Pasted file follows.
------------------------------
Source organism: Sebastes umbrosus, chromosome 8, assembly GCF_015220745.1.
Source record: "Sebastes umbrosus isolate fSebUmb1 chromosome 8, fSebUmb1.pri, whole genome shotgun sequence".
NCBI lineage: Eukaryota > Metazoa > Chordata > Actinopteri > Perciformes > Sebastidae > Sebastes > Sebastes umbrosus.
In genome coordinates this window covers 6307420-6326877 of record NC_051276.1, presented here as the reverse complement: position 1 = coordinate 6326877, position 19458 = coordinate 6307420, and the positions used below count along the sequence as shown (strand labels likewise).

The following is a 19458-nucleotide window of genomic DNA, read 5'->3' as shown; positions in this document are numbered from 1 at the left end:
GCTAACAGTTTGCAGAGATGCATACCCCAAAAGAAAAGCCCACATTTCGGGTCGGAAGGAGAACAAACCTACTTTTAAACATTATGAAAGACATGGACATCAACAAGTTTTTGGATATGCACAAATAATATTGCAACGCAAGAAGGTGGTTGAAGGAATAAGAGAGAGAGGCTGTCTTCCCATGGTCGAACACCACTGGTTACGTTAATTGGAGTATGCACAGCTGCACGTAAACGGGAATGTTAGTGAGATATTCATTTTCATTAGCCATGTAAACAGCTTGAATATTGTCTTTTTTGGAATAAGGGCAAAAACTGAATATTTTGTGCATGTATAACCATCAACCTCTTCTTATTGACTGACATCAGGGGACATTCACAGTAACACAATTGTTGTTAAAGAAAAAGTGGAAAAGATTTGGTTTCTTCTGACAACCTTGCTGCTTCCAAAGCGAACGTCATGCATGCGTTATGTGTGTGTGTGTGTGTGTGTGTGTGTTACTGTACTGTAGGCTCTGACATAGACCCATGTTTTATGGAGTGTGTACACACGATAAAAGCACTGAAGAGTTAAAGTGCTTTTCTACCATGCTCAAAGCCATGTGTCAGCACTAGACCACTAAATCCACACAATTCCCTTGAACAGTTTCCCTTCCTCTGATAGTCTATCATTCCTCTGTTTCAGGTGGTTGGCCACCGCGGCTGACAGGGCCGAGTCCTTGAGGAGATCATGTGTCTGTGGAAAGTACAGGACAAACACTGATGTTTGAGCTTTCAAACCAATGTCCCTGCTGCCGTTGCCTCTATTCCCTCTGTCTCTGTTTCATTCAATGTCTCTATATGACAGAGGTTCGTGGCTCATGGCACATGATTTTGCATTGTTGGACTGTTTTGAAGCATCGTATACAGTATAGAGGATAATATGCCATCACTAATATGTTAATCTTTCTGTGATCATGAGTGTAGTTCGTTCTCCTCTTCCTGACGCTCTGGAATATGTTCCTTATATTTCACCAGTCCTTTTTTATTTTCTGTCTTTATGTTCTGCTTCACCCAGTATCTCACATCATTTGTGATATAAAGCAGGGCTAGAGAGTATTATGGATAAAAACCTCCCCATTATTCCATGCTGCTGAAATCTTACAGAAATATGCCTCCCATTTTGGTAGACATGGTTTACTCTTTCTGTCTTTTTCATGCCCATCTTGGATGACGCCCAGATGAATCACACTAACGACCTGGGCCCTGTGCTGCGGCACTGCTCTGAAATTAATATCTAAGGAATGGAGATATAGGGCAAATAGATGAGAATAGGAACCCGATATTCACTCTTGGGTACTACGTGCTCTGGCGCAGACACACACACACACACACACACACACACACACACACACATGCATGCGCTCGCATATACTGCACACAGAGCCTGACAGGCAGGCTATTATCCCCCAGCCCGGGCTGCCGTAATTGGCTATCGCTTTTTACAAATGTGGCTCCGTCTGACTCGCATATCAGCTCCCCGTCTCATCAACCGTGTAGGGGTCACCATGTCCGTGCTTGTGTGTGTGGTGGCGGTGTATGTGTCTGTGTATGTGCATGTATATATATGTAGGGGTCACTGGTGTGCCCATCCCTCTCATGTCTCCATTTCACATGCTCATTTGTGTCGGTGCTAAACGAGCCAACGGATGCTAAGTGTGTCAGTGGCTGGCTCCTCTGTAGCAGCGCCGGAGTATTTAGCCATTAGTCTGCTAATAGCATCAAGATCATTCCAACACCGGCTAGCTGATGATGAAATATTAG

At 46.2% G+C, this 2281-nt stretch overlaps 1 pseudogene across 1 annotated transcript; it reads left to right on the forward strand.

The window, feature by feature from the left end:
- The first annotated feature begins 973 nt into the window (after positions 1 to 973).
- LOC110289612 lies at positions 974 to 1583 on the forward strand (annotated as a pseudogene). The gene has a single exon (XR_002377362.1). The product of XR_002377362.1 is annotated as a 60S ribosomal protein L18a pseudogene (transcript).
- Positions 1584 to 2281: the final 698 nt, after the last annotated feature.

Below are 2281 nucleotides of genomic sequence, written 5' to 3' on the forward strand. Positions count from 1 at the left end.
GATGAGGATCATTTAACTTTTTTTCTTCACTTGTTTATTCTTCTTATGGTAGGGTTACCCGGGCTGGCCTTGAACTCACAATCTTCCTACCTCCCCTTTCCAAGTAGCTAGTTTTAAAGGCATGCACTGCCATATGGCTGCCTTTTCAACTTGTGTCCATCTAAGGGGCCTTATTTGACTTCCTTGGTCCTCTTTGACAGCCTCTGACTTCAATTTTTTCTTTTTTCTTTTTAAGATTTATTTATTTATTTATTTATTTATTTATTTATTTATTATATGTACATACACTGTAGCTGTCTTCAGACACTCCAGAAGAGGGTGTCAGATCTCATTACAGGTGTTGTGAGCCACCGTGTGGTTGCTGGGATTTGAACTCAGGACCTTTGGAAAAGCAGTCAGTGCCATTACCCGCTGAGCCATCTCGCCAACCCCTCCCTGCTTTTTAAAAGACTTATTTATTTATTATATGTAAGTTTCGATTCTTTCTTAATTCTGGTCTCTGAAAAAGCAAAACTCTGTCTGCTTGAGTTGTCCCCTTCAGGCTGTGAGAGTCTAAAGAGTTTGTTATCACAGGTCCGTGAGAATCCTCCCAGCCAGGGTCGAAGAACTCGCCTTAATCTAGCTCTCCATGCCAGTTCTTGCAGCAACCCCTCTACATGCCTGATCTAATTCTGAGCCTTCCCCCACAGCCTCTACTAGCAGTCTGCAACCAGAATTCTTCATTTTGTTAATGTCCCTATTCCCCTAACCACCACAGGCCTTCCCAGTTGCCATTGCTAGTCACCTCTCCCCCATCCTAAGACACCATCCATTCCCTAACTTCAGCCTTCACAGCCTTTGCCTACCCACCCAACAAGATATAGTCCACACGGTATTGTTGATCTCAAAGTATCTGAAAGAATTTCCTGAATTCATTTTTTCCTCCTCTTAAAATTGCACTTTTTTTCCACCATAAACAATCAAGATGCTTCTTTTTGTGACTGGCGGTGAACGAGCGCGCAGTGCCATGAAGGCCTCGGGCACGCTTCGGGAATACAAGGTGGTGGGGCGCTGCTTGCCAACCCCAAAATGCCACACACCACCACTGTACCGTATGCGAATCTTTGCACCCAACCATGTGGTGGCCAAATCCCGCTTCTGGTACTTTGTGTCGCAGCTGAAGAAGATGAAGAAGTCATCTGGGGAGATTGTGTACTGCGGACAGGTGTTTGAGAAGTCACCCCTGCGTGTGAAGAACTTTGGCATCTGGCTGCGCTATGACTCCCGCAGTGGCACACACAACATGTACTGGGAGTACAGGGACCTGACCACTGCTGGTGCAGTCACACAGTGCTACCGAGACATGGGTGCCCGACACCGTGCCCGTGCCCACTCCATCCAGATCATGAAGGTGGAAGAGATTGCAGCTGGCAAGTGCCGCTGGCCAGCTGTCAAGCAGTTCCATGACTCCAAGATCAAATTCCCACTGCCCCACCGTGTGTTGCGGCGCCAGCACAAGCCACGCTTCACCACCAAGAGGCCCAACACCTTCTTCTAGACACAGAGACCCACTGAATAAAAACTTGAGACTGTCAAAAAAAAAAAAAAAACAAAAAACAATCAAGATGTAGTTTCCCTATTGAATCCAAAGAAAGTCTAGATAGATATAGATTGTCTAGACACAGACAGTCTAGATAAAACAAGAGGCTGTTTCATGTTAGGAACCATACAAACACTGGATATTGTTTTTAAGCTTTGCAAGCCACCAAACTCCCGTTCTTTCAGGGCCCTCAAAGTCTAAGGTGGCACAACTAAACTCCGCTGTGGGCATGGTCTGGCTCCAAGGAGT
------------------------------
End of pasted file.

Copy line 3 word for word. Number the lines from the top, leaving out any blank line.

NCBI lineage: Eukaryota > Metazoa > Chordata > Actinopteri > Perciformes > Sebastidae > Sebastes > Sebastes umbrosus.